Prior to their 1968 summer and early autumn recording sessions at EMI, Paul McCartney stated that The Beatles’ original plan was to have several rehearsals prior to the recording of their new LP.[i] But “life,” as we all know, “is what happens while you’re making other plans.” [ii] And so, the boys got one day and one day only to present their ideas and concept songs for The Beatles LP to one another. But what a magical day it turned out to be…and what remarkable tracks have recently been revealed to us via the long-awaited mid-November 2018 release of the Esher Demos.
For McCartney fans, there are not as many diamonds to unearth on Esher as there are for Lennon or Harrison aficionados. In keeping with Paul’s lifelong belief that rock’n’roll should be well-manufactured rather than grown, extemporaneously organic, Paul came to George Harrison’s house at Kinfauns with his demo songs almost completely fleshed out. Prior to his arrival in Esher, Paul had performed and recorded the songs with full backing tracks. He’d left very little to the imagination. Indeed, few of McCartney’s Esher offerings deviate significantly from the version we’ve come to know so well on the White Album.
And although Ringo contributed significantly to the White Album, there was no original Starr composition proudly presented to the others on that late day in May 1968. Therefore, in Part 1 of our discussion of the Esher Demos, our focus will turn to two of George Harrison’s offerings, “While My Guitar Gently Weeps” and “Not Guilty.” In Part 2, we’ll consider Harrison’s “Sour Milk Sea” and a clever Lennon contribution: “What’s the New Mary Jane?” And in our final blog prior to the New York Metro Fest, we’ll examine John’s “Child of Nature” and “Julia.”
While My Guitar Gently Weeps — In Rishikesh, India, George was less productive musically than John and Paul because he firmly believed that writing music was contrary to everything The Beatles had journeyed to India to achieve. They were supposed to be (he insisted) retreating from work and the pressures of business; they were supposed to be concentrating on their souls.
Paul later commented on the Rishikesh experience: “I remember talking about the next album, and George was quite strict. He’d say, ‘We’re not here to talk music; we’re here to meditate.’”[iii] But agreeing to George’s face, Paul kept right on clandestinely writing music…while John meditated but worked openly — looking, all the while, for “a shortcut” to the Inner Light.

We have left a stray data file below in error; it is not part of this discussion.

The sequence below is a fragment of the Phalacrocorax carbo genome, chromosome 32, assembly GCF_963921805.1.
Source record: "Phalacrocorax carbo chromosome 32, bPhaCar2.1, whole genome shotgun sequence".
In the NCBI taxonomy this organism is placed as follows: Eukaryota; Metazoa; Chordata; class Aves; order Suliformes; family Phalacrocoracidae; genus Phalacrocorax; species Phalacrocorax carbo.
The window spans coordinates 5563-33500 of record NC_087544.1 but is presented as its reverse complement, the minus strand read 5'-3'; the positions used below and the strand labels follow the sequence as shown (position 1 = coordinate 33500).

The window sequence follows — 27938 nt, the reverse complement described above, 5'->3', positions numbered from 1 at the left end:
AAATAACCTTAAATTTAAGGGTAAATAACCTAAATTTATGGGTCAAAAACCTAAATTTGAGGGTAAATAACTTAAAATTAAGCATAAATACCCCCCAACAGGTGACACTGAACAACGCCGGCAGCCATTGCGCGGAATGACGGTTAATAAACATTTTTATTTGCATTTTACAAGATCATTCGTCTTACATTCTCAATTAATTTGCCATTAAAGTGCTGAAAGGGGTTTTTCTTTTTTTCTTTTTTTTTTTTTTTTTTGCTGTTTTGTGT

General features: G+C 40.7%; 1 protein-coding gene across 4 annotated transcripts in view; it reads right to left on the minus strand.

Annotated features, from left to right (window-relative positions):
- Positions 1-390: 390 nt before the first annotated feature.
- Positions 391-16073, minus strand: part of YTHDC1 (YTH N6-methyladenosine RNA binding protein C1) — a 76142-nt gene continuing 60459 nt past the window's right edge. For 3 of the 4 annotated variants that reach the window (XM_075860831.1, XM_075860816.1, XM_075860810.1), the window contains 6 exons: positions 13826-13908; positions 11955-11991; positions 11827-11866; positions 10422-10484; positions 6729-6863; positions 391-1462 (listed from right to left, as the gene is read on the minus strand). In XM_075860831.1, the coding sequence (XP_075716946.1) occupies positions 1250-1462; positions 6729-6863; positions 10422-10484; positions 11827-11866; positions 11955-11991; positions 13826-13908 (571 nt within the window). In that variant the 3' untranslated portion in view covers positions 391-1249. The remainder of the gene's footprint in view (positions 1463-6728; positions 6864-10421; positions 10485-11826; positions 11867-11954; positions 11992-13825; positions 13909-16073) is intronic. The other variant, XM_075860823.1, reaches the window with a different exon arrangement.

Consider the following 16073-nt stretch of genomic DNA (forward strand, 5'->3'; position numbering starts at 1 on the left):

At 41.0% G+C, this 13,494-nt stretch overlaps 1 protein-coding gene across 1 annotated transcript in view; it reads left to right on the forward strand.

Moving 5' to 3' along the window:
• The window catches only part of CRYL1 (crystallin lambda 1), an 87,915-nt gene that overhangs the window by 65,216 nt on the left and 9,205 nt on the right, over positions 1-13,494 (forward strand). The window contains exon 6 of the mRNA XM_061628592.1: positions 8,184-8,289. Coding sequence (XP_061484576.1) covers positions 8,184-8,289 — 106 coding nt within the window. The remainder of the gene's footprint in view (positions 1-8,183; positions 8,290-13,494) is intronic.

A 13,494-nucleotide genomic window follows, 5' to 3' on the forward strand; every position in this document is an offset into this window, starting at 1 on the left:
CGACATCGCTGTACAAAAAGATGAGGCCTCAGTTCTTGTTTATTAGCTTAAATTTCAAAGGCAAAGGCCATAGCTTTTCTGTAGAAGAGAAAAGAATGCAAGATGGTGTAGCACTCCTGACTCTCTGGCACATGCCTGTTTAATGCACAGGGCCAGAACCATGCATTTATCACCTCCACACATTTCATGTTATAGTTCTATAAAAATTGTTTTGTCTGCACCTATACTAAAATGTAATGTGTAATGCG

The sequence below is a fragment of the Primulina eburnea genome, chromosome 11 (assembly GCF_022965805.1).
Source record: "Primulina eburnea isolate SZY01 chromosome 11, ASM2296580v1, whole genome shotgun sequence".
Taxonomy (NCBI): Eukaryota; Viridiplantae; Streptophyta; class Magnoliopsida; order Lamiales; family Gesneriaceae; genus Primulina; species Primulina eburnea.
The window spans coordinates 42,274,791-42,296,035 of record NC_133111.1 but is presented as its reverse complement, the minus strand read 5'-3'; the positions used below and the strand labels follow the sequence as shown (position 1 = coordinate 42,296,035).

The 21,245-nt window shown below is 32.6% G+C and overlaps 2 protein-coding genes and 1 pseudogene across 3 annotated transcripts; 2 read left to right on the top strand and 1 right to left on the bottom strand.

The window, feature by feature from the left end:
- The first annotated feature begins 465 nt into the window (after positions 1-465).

But despite their myriad of distractions from the Maharishi Mahesh Yogi’s teachings, the deep influence of India, nevertheless, filled the White Album. Indeed, George was later quoted as saying, “The experience of India was all embodied in that album.”[iv] And nowhere is it heard or felt more than in the reflective, soul-searching Esher version of “While My Guitar Gently Weeps.”
Without being preachy (and George could occasionally be preachy, as in “Within You, Without You”), this quiet song enumerates the sins and faults of his “brothers” and almost pleads with them for repentance and a better way forward.
In this raw, primitive Esher version — minus the urgency of Clapton’s dazzling lead guitar — you can hear George’s heartbreak. Rock’n’roll author of The Recipe Records Series, Lanea Stagg, commented, “You can almost taste the salt of George’s tears.” Pared down to its essentials, Esher’s “While My Guitar Gently Weeps” is even more poignant and touching than its final iteration.
This May 1968 version of the song is the background that we hear playing as Martin Scorsese’s “Living in the Material World, Part II” opens. And it’s an apt beginning to the second half of George’s biography, because with this song, Harrison more or less declares his independence from The Beatle collective and dejectedly, but firmly, sets out on his solo career.